However, please note that accuracy is not a function of the tool itself – either GA, Urchin, Omniture, WebTrends or any other tool. If there is an issue of numbers not adding up, then that is an implementation problem that needs addressing. For more information on accuracy issues of web analytics, have a look at the Accuracy Whitepaper –

    Also, for a comparison of vendor metrics (GA, Yahoo, Nielsen) with equal best practice implementations, see:

  6. Brent Hoover says:

    We have looked at Urchin as being a relatively cheap backup to Omniture. The article and most of what I have read focus on the server-side nature of Urchin but it does have the JavaScript capabilities as well does it not? Otherwise, you cannot track certain events, especially Ajax driven ones.

    We have recently moved away from GA because it is simply not accurate enough (specifically, were unable to get it accurately capture revenue), but we looked at running Urchin in parallel with GA so we would get the best of both worlds, and comparing the numbers gives you some idea of how accurate they are. I think running both is a good option for a lot of companies besides the auditability as you get all the reports that GA offers, but if you want to get at more detailed data (that the GA API does not offer) you can do that.

  7. Wendell says:

    For those that are interested, EpikOne (an Urchin Software Authorized Consultant) has written a great article about typical server requirements for Urchin 6. You can read it here:

  8. Hannah Trinity says:

    I’ve been using GA for a year now, I haven’t had the chance to really explore all it’s feature. I guess I’m contented with what GA could provide as a small business owner … but this Urchin which I’ve been hearing for quite a while now really interest me. I’m not an analyst though but your article led me to think how valuable to have a licensed analytics such as urchin. Quite expensive though but will definitely look into this.

  9. Wendell says:

    This is a great post and it answers a lot of questions I had about Urchin. I definitely would like to read a follow up post on the criteria for selecting GA or Urchin.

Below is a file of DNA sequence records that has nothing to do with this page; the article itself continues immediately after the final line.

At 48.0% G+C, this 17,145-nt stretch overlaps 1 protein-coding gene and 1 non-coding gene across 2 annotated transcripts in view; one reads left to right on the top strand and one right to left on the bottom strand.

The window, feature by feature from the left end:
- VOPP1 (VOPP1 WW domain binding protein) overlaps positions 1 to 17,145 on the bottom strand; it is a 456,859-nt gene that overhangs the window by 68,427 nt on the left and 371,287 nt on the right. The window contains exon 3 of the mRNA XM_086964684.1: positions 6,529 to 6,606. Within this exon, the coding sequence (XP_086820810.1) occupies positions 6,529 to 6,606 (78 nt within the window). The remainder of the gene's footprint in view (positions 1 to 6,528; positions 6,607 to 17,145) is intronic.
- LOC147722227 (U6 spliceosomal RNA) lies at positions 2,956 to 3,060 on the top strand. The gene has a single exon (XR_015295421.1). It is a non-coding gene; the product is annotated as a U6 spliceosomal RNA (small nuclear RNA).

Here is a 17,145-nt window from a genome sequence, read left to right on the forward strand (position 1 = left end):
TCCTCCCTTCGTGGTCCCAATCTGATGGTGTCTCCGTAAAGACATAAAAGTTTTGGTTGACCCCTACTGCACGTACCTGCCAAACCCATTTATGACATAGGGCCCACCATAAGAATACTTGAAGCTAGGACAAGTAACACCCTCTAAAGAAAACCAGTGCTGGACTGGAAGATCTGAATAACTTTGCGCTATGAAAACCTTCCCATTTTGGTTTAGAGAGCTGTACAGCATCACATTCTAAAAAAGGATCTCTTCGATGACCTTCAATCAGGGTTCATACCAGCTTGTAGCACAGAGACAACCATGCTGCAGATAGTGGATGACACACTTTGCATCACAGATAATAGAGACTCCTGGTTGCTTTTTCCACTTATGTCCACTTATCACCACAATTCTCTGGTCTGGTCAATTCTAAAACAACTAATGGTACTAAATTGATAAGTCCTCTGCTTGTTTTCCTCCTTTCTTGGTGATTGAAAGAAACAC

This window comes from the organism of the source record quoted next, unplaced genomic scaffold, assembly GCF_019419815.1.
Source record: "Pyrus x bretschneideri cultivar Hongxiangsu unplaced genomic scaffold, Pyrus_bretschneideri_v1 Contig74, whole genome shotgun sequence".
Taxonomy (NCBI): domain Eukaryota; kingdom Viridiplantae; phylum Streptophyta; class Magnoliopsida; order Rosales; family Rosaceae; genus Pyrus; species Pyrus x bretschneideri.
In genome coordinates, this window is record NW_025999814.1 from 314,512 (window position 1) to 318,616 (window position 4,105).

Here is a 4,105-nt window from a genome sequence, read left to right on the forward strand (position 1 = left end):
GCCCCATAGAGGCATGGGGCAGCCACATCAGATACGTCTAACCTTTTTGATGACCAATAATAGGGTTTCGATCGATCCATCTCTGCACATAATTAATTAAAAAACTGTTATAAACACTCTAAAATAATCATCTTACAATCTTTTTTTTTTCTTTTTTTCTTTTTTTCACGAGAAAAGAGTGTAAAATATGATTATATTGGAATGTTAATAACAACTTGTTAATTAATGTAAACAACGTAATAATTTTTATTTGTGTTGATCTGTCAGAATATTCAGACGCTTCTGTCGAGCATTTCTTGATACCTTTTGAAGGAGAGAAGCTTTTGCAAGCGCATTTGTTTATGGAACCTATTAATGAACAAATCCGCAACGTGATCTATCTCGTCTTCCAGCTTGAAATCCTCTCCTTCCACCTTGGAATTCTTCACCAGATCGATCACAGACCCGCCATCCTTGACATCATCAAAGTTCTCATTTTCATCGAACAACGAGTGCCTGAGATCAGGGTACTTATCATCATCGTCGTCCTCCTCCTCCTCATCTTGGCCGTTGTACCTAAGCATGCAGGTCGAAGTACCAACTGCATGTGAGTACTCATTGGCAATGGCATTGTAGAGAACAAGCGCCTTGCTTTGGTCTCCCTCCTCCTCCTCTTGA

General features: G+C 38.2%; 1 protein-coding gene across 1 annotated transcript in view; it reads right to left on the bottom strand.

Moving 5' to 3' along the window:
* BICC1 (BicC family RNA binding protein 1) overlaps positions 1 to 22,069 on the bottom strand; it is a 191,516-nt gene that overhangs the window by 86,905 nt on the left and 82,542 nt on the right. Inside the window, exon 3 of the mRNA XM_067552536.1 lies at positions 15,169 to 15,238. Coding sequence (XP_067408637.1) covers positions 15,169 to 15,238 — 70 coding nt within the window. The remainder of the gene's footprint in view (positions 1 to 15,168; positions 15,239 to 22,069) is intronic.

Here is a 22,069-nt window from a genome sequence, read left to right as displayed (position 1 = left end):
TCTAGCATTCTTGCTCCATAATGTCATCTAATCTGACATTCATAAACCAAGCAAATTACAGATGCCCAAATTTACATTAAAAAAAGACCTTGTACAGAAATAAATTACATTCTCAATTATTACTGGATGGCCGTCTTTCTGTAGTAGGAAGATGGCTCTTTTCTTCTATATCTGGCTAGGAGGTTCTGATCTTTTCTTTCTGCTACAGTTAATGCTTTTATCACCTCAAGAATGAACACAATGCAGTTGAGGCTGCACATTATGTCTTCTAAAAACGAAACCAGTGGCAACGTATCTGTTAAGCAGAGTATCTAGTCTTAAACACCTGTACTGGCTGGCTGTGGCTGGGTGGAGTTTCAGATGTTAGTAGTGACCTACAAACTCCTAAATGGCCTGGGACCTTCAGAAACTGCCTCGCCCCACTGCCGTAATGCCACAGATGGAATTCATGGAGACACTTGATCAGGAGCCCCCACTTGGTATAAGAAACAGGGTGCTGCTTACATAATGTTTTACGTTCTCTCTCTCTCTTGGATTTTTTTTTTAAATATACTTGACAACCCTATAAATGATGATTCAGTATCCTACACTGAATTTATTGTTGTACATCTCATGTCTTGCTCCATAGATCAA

The issue that concerns me with regards to Urchin is the huge amount of data that it creates. I have a client that could use the Urchin tool instead of Google but what makes it prohibitive to us is the IT requirements and the amount of data that will be created. Is there a resource that you would recommend online that can detail the ideal server configuration and requirements for Urchin?

    Thanks in advance Brian.

  10. Brad: Take a look at gaforflash at This is the way to track distributed Flash videos.

    I can’t see how you can dedupe visits from different domains unless you request a login from the user and this is matched for all domains. The only other method would be to use a system with a third party cookie – not recommended for best practice privacy reasons. BTW, GA and Urchin only use first party cookies.

  11. Brad says:

    Nice article. I’m a longtime GA user, but it has a big shortcoming that I can’t seem to get around. Our sites have a lot of videos (Flash format, in our own player, not YouTube). People can watch them on our sites or embed them elsewhere. When they are embedded on other sites, our tracking with GA is very limited. I would like to know on which domains or URLs our embedded videos are being watched, as well as the unduplicated unique visitor count (visitors to our domain as well as people watching our videos on other domains). Would Urchin be able to do this?

Leave a Reply

Your email address will not be published. Required fields are marked *

© Brian Clifton 2015
Best practice privacy statement